DOVER- Entering freshman year at Brandeis University, Dover native and Wilmington High School graduate Joshua R.I. Cohen was like many other 18-year-olds, unknowingly signing financial aid papers that would set him up with years of repaying private and federal student loans.
But Cohen’s financial aid package also included a work-study job in the financial aid office, a job which would set him on a path to becoming one of the country’s only student loan lawyers.
This past August, Cohen moved his family, along with his practice, back to the Deerfield Valley, settling in West Dover, and keeping his Connecticut-based practice open online. While Cohen can only litigate for clients in Connecticut currently, he will be eligible to apply to the Vermont bar in November and begin helping Vermonters with their student loans.
But Cohen has found a way to help those with student loan problems across state lines by providing workshops for consumer attorneys across the country, educating on the ins and outs of the student loan business. Cohen explains everything from how to defend private student loan lawsuits, to getting affordable payments for clients. So far, Cohen has produced 80 workshop graduates in 31 states.
“I’ve been doing this for five years,” said Cohen. “Why I think this is so important is what makes America work is there are two sides for everything. There’s an industry side and a consumer side, but there’s a void on the consumer side, and I’m altruistic about it. I want people to get help.”
Cohen graduated from Quinnipiac Law School in 2007, and became interested in constitutional and business law. Cohen found that in order to incorporate both of these interests, he would most likely end up defending corporations and the rights of big business. But Cohen took another route, becoming interested in consumer law. Between his second and third years of law school, he worked for Connecticut Legal Services on a project helping anyone over 65, irrelevant of income. But it was one client who got the ball rolling for Cohen’s current practice.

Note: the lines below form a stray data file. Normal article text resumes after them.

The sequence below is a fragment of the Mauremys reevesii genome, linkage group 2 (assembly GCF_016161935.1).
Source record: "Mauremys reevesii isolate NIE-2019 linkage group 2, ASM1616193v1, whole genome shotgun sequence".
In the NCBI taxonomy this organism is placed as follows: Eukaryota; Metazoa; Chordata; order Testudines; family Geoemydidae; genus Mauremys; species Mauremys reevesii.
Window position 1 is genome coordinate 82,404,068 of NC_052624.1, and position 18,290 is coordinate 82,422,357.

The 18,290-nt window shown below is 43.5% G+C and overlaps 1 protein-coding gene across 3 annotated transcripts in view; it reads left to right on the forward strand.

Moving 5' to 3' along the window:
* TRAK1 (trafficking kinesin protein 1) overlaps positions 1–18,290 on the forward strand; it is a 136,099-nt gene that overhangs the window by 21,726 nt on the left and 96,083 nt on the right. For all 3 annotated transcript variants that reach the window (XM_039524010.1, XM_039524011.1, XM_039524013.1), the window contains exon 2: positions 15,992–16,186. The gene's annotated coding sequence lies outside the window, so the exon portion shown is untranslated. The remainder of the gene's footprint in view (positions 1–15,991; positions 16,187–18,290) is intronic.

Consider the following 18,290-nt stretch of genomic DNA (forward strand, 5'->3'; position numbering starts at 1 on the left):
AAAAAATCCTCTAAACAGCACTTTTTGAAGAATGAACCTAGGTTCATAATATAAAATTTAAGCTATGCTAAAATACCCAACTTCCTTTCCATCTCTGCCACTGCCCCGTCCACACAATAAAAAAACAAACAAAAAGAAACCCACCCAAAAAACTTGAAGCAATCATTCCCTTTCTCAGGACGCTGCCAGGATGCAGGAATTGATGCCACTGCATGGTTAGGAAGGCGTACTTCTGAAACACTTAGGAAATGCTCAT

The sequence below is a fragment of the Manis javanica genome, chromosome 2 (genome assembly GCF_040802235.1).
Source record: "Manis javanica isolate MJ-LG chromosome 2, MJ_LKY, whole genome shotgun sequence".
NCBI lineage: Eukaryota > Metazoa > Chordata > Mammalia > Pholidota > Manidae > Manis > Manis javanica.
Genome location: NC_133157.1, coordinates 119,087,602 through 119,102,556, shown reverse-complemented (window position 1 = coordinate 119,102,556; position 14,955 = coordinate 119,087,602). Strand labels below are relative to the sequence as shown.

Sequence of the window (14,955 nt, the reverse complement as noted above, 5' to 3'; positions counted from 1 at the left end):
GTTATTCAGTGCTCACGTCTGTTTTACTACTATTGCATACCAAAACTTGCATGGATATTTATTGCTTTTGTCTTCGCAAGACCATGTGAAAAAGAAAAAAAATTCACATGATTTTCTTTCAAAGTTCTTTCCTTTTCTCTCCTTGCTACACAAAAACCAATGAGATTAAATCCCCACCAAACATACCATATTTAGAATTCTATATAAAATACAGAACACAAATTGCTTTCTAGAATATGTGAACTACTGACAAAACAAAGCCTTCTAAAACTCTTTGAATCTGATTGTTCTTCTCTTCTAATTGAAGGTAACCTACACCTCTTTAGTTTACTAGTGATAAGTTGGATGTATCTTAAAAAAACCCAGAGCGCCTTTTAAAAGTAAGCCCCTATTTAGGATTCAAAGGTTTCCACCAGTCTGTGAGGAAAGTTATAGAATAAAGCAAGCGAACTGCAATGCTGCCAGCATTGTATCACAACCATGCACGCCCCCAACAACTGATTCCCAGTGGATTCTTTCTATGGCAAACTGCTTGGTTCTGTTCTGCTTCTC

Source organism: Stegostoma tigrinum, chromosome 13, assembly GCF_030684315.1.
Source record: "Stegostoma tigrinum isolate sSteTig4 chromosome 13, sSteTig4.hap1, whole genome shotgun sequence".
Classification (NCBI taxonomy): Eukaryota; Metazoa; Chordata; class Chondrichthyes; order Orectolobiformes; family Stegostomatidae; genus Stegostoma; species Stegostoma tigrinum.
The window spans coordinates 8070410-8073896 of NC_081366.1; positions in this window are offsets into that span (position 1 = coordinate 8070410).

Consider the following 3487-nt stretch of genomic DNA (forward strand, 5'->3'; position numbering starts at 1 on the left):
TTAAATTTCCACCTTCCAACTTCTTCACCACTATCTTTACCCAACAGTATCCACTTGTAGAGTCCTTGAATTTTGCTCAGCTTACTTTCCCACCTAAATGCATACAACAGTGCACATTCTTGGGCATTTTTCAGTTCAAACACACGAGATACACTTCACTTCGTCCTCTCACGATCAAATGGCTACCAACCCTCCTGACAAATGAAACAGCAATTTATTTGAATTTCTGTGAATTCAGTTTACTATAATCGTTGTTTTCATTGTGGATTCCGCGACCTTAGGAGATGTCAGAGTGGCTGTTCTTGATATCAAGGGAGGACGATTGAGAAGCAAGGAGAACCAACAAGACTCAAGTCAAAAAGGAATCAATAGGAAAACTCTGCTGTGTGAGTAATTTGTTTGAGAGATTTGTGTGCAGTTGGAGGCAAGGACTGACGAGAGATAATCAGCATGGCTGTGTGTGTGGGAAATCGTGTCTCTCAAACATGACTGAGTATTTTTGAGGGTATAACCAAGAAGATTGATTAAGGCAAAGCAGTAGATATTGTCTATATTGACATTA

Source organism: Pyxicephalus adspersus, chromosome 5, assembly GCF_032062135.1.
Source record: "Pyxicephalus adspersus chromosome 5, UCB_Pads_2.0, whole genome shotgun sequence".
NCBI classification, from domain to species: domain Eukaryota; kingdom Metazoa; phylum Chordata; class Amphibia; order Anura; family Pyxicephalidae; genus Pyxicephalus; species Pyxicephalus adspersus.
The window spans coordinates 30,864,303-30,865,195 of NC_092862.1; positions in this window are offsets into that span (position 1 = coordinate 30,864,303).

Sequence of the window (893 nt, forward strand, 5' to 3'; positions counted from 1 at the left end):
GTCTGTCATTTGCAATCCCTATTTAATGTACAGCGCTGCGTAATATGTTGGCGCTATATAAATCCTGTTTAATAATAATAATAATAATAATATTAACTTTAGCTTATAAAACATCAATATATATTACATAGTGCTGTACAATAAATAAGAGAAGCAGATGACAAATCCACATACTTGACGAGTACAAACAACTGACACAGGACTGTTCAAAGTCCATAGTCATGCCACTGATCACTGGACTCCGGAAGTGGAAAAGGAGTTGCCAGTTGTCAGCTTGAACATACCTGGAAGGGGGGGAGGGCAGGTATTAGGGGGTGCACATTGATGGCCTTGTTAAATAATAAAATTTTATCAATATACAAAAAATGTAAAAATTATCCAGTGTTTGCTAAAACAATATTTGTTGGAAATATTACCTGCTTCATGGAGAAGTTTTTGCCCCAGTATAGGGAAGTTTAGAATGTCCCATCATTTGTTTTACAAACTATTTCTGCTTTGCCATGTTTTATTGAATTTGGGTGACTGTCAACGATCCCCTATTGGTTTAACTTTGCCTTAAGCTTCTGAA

One day a man came in who was seeing his Social Security payments offset by a student loan he thought he had paid off in the 1980s. Cohen, remembering his work-study in the Brandeis financial aid office, sprang into action. “This man had a 20-year-old loan for truck-driving school,” said Cohen. “I said ‘I know what to do with this.’ By the end of the summer we had him paying $5 a month. He thought I had done a miracle, but that’s really just the way the law works, and people just often don’t know they can fix their loan too.”
Cohen continued working on consumer law for two more years, with a focus on the Fair Debt Collection Practices Act, writing over 100 lawsuits against harassing debt collectors, and eventually opening his own practice. Cohen began to take on student loan cases from bankruptcy attorneys and within seven months was flooded with work. Cohen says this was due in part to the fact that there are so few attorneys who model their practice like Legal Aid, which provides lawyers to low-income clients. Cohen says that while his clients may have good paying jobs, debts like student loans can cripple anyone financially.
“We all have rights and our job is to make sure those rights are being enforced,” said Cohen. “At this stage it’s a team effort, and there’s not a lot of people on this side of the team.